Tracey: Tell me about the Age-Friendly Employer Pledge that the Centre for Ageing Better launched late last year. What has the response from employers been like? And what are the most popular requests for support?

John: Yes, this is a free pledge that any organisation in the UK can sign up to. It’s for those employers who recognise the importance and value of older workers. Employers commit to improving work for people in their 50s and 60s and taking the necessary actions to help them flourish in a multigenerational workforce.

As part of the pledge, employers commit to identifying a senior sponsor for age-inclusion in their workforce, and publicly state their commitment to the pledge. Also, ensure that age is specifically named within their DEI policies. And take action to improve the recruitment, retention and development of workers over 50 from one of the following areas:

  • create an age-friendly culture

  • hire age-positively

  • be flexible about flexible working

  • encourage career development at all ages

  • ensure everyone has the health support they need

It’s not just about signing up to a pledge though, it’s about being part of a network; a peer learning network. Over 180 organisations have joined the pledge since last December.

Tracey: Finally, this is a huge topic I know, but I wonder if you can provide a handful of top takeaways on how employers can get more proactive on over 50s wellbeing?

John: First things first, sign up to the pledge of course! Also, look carefully at your own organisation’s data to find out where the issues are. Every organisation is different, especially in terms of culture. A number of organisations have told me that after delving into the data, they find that perception doesn’t live up to reality. They’re probably not getting enough over 50s applying for jobs. They’re probably not even seeing the job ads because they’re not appearing in the right places. Then the language used isn’t as age friendly as they thought it was. It needs to include information on flexible working options, including job shares and making it clear that the organisation is willing to make things work.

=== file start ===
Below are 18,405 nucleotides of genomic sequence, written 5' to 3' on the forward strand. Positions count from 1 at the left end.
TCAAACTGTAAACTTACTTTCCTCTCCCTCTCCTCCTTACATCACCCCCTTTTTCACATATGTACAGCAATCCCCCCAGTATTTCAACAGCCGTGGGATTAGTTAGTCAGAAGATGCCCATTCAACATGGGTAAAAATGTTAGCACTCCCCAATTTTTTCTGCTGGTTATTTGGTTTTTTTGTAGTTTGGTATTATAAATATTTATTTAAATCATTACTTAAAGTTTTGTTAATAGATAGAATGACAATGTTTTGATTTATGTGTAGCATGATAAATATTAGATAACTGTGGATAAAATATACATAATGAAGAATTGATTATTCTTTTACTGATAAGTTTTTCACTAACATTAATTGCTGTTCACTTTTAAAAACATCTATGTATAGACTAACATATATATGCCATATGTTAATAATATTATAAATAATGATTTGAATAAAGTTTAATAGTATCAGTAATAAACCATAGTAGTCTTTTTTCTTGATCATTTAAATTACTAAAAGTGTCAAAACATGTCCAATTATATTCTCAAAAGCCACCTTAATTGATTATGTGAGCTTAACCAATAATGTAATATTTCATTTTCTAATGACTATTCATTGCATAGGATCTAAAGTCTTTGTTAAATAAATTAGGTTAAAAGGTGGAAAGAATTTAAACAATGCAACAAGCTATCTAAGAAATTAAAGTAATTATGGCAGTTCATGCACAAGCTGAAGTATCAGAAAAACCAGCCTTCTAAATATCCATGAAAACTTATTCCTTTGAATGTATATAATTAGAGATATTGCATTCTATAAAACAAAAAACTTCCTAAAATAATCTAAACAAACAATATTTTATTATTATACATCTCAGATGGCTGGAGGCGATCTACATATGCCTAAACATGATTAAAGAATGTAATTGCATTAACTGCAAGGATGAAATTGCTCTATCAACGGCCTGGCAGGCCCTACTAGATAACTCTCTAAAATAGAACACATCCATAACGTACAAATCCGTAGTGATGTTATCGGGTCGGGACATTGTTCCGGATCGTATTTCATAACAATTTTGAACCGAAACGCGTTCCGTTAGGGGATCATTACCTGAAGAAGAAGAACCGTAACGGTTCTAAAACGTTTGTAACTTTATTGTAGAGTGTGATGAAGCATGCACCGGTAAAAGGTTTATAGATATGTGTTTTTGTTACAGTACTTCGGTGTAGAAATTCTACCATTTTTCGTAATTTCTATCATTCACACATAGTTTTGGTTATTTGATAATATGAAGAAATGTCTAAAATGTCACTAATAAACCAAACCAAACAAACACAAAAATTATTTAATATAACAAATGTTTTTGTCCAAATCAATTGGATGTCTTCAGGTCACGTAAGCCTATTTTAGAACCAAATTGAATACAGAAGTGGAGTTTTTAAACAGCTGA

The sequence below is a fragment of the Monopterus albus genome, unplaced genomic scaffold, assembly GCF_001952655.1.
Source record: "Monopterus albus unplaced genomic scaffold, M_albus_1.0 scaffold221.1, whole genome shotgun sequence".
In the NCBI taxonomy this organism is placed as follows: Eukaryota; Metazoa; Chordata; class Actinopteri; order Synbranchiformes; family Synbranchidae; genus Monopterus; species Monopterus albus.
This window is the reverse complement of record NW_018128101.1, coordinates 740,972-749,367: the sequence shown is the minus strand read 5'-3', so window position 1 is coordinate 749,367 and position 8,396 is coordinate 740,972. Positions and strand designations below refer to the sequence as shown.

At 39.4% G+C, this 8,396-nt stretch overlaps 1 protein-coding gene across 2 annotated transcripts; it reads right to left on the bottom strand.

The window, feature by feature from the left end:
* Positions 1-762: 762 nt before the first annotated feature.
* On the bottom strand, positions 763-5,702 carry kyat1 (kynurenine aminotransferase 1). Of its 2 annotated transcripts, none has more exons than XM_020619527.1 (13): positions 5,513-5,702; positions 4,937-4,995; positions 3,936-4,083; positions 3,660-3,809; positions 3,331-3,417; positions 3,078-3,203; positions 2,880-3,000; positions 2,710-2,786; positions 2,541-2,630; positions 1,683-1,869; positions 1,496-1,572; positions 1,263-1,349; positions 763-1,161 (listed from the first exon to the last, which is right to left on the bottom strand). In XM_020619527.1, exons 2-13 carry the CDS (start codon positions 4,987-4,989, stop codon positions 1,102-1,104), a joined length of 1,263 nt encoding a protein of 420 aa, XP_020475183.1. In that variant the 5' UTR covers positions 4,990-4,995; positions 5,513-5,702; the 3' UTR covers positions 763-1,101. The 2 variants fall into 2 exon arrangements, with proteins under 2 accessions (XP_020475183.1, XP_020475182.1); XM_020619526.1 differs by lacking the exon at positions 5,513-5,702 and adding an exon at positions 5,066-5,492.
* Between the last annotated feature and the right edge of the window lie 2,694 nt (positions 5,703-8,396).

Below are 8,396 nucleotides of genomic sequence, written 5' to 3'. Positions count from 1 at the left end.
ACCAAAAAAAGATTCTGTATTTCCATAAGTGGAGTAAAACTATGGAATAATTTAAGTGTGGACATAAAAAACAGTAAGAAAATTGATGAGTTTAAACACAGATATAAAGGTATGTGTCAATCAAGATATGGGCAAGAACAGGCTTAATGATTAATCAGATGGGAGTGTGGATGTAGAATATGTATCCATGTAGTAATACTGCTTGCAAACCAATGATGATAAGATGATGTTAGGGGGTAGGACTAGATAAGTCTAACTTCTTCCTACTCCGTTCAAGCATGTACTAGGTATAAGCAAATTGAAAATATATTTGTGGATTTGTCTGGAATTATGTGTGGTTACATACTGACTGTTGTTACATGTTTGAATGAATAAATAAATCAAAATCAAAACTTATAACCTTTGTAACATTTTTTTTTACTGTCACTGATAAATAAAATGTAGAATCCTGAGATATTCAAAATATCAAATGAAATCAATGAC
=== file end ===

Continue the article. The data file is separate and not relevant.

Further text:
Also, consider making use of midlife MOTs, or reviews. Ensure the focus of this is balanced across work, wealth and wellbeing. Identify your over 50s and be proactive; say you’d like to talk about what their plans are and help them develop a personal action plan. In this way, employers can help their older employees feel that that the organisation is supportive of them; and not only in a work sense, but also in the sense of investigating any interventions needed at an early stage. In other words, helping put in place measures to improve their post-retirement lifestyle and wellbeing.

The kind of things that could be considered as part of this might be anything from career development, mentoring and consultancy to phased retirement. The potential need for reasonable adjustments should also be considered as part of this. This might involve small things such as screen size, adjustable chair, having sufficient support for menopause or for any musculoskeletal issues.

The Centre for Ageing Better has developed a new guide to minimising age bias in the recruitment process, working with employers, recruiters, older workers and The Behavioural Insights Team. An updated version of their Good Recruitment for Older Workers (GROW) guide will be available at the Ageing Better website from September 5.

*To access a free recording of the full 30-min webinar ‘The case for putting the terms ‘longevity’ and ‘age’ into your wellbeing strategy’, please email [email protected].

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All information contained herein represents the views and opinions of the author as at the date of writing and is provided for general information only. Nothing herein constitutes or is intended to constitute financial or other form of advice and no individual should rely upon the information provided in making a specific investment decision without first seeking independent professional advice.